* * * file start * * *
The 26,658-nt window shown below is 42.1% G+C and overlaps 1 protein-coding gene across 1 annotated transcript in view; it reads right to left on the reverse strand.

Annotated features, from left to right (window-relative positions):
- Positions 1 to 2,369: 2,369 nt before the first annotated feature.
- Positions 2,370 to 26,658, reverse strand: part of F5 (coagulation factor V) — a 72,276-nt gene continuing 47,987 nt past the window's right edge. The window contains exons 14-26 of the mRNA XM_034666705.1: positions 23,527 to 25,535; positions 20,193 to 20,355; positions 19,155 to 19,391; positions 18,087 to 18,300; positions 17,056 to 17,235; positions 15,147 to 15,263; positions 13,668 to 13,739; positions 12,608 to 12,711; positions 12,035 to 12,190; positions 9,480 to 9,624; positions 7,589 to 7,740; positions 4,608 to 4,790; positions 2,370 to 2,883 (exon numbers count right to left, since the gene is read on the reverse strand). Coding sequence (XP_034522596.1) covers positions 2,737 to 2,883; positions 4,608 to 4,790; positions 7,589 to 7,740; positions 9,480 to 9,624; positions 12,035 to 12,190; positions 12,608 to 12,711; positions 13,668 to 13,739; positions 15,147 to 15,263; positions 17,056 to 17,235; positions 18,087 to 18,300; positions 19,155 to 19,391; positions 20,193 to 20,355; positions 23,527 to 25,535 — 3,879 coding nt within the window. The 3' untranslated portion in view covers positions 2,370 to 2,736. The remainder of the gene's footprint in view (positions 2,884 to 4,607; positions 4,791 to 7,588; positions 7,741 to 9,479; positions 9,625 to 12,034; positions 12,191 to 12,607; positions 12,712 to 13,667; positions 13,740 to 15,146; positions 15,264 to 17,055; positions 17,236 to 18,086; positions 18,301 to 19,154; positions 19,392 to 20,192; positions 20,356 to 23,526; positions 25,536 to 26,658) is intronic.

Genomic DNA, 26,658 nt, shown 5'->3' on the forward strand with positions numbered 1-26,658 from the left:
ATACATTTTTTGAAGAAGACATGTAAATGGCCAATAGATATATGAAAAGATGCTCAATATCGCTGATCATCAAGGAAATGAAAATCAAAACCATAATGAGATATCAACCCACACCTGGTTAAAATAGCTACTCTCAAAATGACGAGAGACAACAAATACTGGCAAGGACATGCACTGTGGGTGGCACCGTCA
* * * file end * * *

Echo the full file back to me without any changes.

The 26,658-nt window shown below is 42.1% G+C and overlaps 1 protein-coding gene across 1 annotated transcript in view; it reads right to left on the reverse strand.

Annotated features, from left to right (window-relative positions):
- Positions 1 to 2,369: 2,369 nt before the first annotated feature.
- Positions 2,370 to 26,658, reverse strand: part of F5 (coagulation factor V) — a 72,276-nt gene continuing 47,987 nt past the window's right edge. The window contains exons 14-26 of the mRNA XM_034666705.1: positions 23,527 to 25,535; positions 20,193 to 20,355; positions 19,155 to 19,391; positions 18,087 to 18,300; positions 17,056 to 17,235; positions 15,147 to 15,263; positions 13,668 to 13,739; positions 12,608 to 12,711; positions 12,035 to 12,190; positions 9,480 to 9,624; positions 7,589 to 7,740; positions 4,608 to 4,790; positions 2,370 to 2,883 (exon numbers count right to left, since the gene is read on the reverse strand). Coding sequence (XP_034522596.1) covers positions 2,737 to 2,883; positions 4,608 to 4,790; positions 7,589 to 7,740; positions 9,480 to 9,624; positions 12,035 to 12,190; positions 12,608 to 12,711; positions 13,668 to 13,739; positions 15,147 to 15,263; positions 17,056 to 17,235; positions 18,087 to 18,300; positions 19,155 to 19,391; positions 20,193 to 20,355; positions 23,527 to 25,535 — 3,879 coding nt within the window. The 3' untranslated portion in view covers positions 2,370 to 2,736. The remainder of the gene's footprint in view (positions 2,884 to 4,607; positions 4,791 to 7,588; positions 7,741 to 9,479; positions 9,625 to 12,034; positions 12,191 to 12,607; positions 12,712 to 13,667; positions 13,740 to 15,146; positions 15,264 to 17,055; positions 17,236 to 18,086; positions 18,301 to 19,154; positions 19,392 to 20,192; positions 20,356 to 23,526; positions 25,536 to 26,658) is intronic.

Genomic DNA, 26,658 nt, shown 5'->3' on the forward strand with positions numbered 1-26,658 from the left:
ATACATTTTTTGAAGAAGACATGTAAATGGCCAATAGATATATGAAAAGATGCTCAATATCGCTGATCATCAAGGAAATGAAAATCAAAACCATAATGAGATATCAACCCACACCTGGTTAAAATAGCTACTCTCAAAATGACGAGAGACAACAAATACTGGCAAGGACATGCACTGTGGGTGGCACCGTCA